Almost 40 years ago President Richard Nixon signed the National Cancer Act of 1971 and kicked off the nation’s “War on Cancer.” Since then great progress has been made in the prevention, detection and treatment of cancer: radio imaging can detect the smallest pre-cancerous conditions; tailored therapies target specific tumor types for improved outcomes; and the first cancer prevention vaccine (for cervical cancer) was approved, to name a few innovations. Survivorship rates for many types of cancer have increased and some cancers are almost viewed as chronic diseases instead of death sentences.
No one ever wants to hear, or to utter, the words “you have cancer.” But so much progress on the clinical side may help take the sting out of some diagnoses. On the psychosocial side, however, the news is not as good: very little is being done to assess and treat the psychosocial needs of cancer survivors, which in many cases may be acute and long lasting.
The most significant impetus to step up efforts for increased access to psychosocial support services comes from an October 2007 Institute of Medicine (IOM) report: Cancer Care for the Whole Patient: Meeting Psychosocial Health Needs have a peek at this website. The report concludes that quality psychosocial care is critical to cancer survivorship. According to National Coalition for Cancer Survivorship (NCCS) President and CEO Thomas P. Sellers, “cancer is more than a physical disease; it affects your emotions, your relationships, your spirituality…and much, much more.”
Six years ago –long before the IOM report saw the light of day– TogoRun created Oncology On CanvasSM: Expressions of a Cancer Journey art competition and exhibition in response to Eli Lilly and Company’s desire to provide doctors and their patients with support that went beyond medicine. The biennial competition — presented in partnership with the National Coalition for Cancer Survivorship — invites individuals diagnosed with any type of cancer, their families, friends, caregivers and healthcare providers to express through art and narrative, “the life-affirming changes that give their cancer journeys meaning.”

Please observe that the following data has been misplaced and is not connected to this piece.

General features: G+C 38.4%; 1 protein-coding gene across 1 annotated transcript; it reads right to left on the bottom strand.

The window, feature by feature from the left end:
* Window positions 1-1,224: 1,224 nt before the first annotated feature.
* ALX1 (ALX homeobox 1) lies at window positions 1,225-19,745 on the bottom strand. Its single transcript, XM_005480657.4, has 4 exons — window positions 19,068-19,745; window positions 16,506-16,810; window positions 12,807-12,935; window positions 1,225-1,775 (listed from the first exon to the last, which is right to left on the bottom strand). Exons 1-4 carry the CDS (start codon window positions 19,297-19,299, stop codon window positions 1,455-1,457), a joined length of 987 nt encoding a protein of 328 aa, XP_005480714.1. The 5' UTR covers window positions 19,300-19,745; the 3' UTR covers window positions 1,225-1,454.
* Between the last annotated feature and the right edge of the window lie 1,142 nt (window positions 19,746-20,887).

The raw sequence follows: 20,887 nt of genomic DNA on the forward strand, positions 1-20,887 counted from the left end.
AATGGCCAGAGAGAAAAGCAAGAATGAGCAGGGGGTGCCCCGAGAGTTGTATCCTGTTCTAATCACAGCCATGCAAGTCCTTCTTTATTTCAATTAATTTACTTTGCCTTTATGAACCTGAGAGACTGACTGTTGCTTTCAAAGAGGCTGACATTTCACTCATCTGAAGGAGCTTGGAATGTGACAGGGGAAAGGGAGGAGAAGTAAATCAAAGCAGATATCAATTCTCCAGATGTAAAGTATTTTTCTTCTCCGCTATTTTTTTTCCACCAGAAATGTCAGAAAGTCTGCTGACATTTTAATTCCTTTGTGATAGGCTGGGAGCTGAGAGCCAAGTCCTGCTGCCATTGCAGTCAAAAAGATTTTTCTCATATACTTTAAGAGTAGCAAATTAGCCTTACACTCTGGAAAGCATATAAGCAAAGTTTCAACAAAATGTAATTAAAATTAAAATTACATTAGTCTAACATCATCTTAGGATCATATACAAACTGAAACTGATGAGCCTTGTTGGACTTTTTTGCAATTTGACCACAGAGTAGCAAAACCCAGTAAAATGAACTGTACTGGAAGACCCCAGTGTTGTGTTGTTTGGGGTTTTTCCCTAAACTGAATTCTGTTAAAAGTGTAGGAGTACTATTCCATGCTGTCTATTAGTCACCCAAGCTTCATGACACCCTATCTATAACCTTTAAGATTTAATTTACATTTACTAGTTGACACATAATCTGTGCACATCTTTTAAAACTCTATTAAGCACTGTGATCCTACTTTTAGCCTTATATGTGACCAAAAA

My own experience with this program since its inception affirms the truth of the IOM Report – that the non-physical aspects of cancer can leave scars as long-lasting as any caused by surgery or radiation. Attention must be paid to the humanity of the experience and the wisdom that can be found there. Since 2004, more than 3,000 entries have arrived in our offices from patients, doctors, nurses, caregivers, families and friends. Hundreds of art exhibitions have been mounted and millions of lines of copy written about the program. Oncology on Canvas has given a voice – through words and images – to everyone touched by cancer.
As the entries continue to pour in for the 2010 competition, our fourth, I am reminded of the faces of cancer I’ve met along the way: John, whose daughter Jeannine discovered the healing powers of painting while undergoing breast cancer treatments; Anne, whose young daughter Katherine taught her that life “is not a dress rehearsal,” even when you’re battling lung cancer; and Ellen Stovall, past president of NCCS, a super star in the cancer community, a 37-year survivor and a real sweetheart. During the first Oncology On Canvas exhibition in 2005, I met a woman who desperately needed to talk to someone about her niece, a new mother with Stage IV breast cancer. Ellen had been a new mom when she was diagnosed with cancer 32 years prior. Could she give her some advice? “Give me a minute,” was Ellen’s reply as she quickly wrapped up her conversation with the event sponsor and turned her attention to the fearful woman. Ellen’s generosity in sharing her experience, and the woman’s profound relief, was powerful proof of the need for psychosocial support.
Let’s face it. I, like most people, am afraid of cancer. But I don’t think of it as “The Big C” anymore. I reserve the “C” for more deserving words, such as courage, compassion, and well…canvas.